Ex-UK PM Cameron grilled over links to bankrupt finance firm

Andrew Cummings
May 14, 2021

- Mr Cameron was an accidental lobbyist.

However there has been criticism of how a former prime minister was able to exploit his personal contacts with former colleagues and officials in the pursuit of commercial gain.

They inclued messages to Rishi Sunak, the UK's finance minister, and Tom Scholar, the United Kingdom treasury's top civil servant.

Mr Cameron's evidence session got off to a tetchy start when committee chair Mel Stride, a Conservative MP, queried the length of the former prime minister's opening statement to MPs.

However, he acknowledged there were "important lessons to be learnt" and accepted that "communications with government need to be done through only the most formal of channels, so there can be no room for misinterpretation".

Cameron potentially stood to make millions if Greensill went public.

"I had a big economic investment in the future of Greensill, so I wanted the business to succeed, I wanted it to grow", Cameron said.

But he insisted "the motivation was about trying to help the Government and get those schemes right".

He said: "I was paid an annual amount, a generous annual amount, far more than what I earned as prime minister, and I had shares - not share options but shares in the business - which vested over the period of time of my contract".

- His text message style is "old-fashioned". "Best wishes. DC", Cameron wrote to top finance ministry official Tom Scholar on April 3.

"Anyone I know even at all well, I tend to sign off text messages with "love DC" - I don't know why, I just do", Mr Cameron said.

She asked: "Did you know that 90 per cent of Greensill's business represented unsecured loans to high-risk borrowers, and half the time without any invoice whatsoever?"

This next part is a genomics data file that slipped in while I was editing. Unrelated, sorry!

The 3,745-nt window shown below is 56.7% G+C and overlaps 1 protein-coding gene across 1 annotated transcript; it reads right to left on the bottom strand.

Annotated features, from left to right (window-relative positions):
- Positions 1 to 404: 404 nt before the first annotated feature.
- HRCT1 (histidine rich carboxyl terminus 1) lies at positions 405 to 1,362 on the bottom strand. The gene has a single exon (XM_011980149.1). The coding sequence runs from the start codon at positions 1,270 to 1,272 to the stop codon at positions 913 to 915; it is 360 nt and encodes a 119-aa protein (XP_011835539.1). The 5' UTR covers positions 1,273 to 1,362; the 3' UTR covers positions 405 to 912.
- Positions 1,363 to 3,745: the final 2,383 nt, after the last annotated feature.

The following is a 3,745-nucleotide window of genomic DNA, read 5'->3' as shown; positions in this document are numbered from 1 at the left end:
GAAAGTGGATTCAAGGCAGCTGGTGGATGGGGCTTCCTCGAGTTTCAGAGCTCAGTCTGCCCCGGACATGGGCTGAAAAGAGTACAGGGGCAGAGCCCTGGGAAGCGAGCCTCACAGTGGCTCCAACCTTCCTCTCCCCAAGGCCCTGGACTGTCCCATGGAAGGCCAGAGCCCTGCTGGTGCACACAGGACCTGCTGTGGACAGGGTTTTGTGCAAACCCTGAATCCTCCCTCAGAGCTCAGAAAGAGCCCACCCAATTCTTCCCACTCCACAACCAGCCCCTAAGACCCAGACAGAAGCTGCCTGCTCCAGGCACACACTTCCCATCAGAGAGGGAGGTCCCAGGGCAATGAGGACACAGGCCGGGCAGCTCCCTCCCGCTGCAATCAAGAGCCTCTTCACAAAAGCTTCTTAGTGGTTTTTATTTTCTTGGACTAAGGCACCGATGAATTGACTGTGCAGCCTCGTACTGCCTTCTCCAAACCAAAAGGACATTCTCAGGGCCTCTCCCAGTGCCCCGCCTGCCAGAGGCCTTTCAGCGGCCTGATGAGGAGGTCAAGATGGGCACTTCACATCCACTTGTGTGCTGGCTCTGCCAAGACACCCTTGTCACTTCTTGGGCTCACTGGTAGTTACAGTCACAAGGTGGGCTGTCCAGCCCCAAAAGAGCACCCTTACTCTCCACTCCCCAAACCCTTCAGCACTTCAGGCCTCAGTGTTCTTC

"I did not believe in March or April, when I was doing this contact, that there was a risk of Greensill falling over".

Greensill went into administration in March 2021, with the fallout leaving thousands of workers at Liberty Steel facing an uncertain future because the firm owes billions to the collapsed lender.

The firm's implosion threatens about 50,000 jobs at companies around the world that relied on its financing for their supply chains, and has rekindled the debate on the close ties between the upper echelons of British politics and finance.

He insisted he didn't break any rules.The former Prime Minister refused to say how much he was paid for all his work, though he did reveal he used the corporate jet.

The ex-PM once described lobbying as "the next big scandal waiting to happen", a point seized on by Labour MP Siobhain McDonagh.

Mr Cameron has previously said he began working as a "part-time senior adviser" to Greensill Capital in August 2018.

"I did use it a handful of times on other visits, and of course all proper taxes and all those things would be dealt with in the proper way".

"It was a time of extraordinary crisis and so it was a time when I think it was appropriate to use phone and text over email and letter", the former prime minister said.

"We need to think differently and act differently".

The letter was part of a release of documents by the Treasury Committee detailing various responses to Greensill-related inquiries and, most notably, extensive lobbying by former prime minister David Cameron.

Other reports by iNewsToday